As used herein, the term "substantially rigid," as used with respect to a component or an assembly, means that the component or the assembly does not deform during its normal intended use as described herein.

The meanings of other terms used herein will be apparent to one of ordinary skill in the art or will become apparent to one of ordinary skill in the art upon review of the detailed description when taken in conjunction with the several drawings and the appended claims.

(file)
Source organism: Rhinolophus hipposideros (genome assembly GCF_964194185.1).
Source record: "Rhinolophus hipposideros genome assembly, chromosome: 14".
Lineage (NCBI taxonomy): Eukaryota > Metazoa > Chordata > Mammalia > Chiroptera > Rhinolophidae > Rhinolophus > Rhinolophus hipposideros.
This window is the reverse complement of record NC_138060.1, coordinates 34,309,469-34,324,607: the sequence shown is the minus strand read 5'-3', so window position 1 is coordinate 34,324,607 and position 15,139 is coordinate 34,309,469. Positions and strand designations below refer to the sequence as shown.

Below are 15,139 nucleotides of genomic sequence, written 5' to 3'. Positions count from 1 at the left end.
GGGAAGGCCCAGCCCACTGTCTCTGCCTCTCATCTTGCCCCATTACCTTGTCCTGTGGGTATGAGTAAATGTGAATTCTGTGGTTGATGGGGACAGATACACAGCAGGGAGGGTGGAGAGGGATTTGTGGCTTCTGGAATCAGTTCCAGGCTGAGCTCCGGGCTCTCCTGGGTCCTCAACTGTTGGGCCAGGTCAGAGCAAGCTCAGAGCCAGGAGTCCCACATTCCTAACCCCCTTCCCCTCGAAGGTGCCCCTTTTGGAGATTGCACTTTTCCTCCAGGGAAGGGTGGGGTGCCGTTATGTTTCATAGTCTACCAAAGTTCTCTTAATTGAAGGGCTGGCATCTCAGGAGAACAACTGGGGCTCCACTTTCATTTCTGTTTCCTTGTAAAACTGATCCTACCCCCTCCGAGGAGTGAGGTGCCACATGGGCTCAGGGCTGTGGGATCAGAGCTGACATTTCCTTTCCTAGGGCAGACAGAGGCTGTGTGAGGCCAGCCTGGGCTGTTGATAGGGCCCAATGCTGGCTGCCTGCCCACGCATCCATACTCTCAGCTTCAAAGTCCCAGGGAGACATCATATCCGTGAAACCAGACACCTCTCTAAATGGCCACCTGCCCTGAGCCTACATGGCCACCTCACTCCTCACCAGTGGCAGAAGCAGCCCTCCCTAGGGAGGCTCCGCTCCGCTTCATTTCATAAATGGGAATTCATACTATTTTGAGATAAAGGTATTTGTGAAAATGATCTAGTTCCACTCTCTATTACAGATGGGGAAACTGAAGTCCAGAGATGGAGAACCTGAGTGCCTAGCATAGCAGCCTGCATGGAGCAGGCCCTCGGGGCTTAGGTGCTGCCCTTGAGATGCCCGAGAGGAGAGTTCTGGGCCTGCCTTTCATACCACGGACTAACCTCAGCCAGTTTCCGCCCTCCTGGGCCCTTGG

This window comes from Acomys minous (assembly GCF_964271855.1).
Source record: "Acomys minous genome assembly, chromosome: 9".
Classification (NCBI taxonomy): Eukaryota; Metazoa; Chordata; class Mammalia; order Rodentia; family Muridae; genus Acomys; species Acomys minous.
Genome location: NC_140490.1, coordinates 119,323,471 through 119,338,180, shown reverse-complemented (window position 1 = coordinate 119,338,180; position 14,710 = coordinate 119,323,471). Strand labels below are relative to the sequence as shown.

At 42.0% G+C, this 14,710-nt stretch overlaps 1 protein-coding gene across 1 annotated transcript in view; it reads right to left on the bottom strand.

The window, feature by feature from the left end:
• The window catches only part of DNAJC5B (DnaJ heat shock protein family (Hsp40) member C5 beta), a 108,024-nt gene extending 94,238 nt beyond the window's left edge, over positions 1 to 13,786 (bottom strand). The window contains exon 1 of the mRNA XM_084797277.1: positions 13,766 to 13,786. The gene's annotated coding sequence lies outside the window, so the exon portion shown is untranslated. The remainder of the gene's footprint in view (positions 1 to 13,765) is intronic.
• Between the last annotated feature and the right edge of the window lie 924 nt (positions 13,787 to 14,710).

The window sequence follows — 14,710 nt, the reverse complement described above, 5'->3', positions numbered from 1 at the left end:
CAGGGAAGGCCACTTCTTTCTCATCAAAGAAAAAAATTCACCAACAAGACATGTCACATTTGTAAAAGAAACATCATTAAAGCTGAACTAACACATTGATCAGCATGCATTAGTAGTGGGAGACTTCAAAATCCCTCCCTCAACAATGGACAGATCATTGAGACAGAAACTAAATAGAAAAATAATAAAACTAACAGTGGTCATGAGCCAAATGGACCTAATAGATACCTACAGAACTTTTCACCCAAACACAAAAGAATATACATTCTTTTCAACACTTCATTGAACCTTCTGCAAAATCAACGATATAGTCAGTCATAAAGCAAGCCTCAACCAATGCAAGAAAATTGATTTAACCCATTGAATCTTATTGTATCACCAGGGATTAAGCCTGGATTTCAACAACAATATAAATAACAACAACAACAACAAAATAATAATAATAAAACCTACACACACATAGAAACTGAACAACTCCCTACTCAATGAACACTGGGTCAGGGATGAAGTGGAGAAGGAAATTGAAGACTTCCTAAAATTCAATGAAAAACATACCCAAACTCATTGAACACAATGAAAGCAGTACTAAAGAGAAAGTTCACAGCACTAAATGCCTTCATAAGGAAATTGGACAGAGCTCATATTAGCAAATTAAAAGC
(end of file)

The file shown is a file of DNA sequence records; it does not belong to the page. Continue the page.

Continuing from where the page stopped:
FIGS. 1A-1X illustrate an automated flowable material dispenser 100 (which also may be referred to herein as a "flowable material dispenser," an "automated dispenser," or a "dispenser") according to one or more embodiments of the disclosure. The automated flowable material dispenser 100 is configured to dispense flowable material from a supply of flowable material supported thereby. In particular, the dispenser 100 may be configured to dispense flowable material from a flowable material container 200, as described below with respect to FIGS. 2A-3E. In certain applications, the dispenser 100 may be associated with a sheet product dispenser in a particular operating environment, such as a bathroom, a wash station, or other environment used for personal hygiene or cleaning purposes. The dispenser 100 may be mounted to, positioned adjacent to, or positioned near the sheet product dispenser, such that a user may dispense a portion of sheet product from the sheet product dispenser and then dispense an amount of flowable material from the dispenser 100 onto the sheet product for subsequent use. In this manner, the dispenser 100 may allow the user to moisten the sheet product with the flowable material for improved personal hygiene or cleaning use. As described below, the dispenser 100 may include an automated dispensing mechanism having a robust and relatively simple configuration that includes a limited number of components for dispensing the flowable material from the replaceable flowable material container 200, may ensure that a substantially consistent amount of the flowable material is dispensed during each dispense cycle, may be able to dispense the entire, or substantially the entire, supply of flowable material from the container 200, may control the dispensing pattern of the flowable material such that the flowable material may be evenly applied to the sheet product or other substrate, may allow the depleted container 200 to be quickly and easily replaced with a new prefilled container 200, and/or may ensure that the container 200 is properly installed to allow desired operation of the automated dispensing mechanism.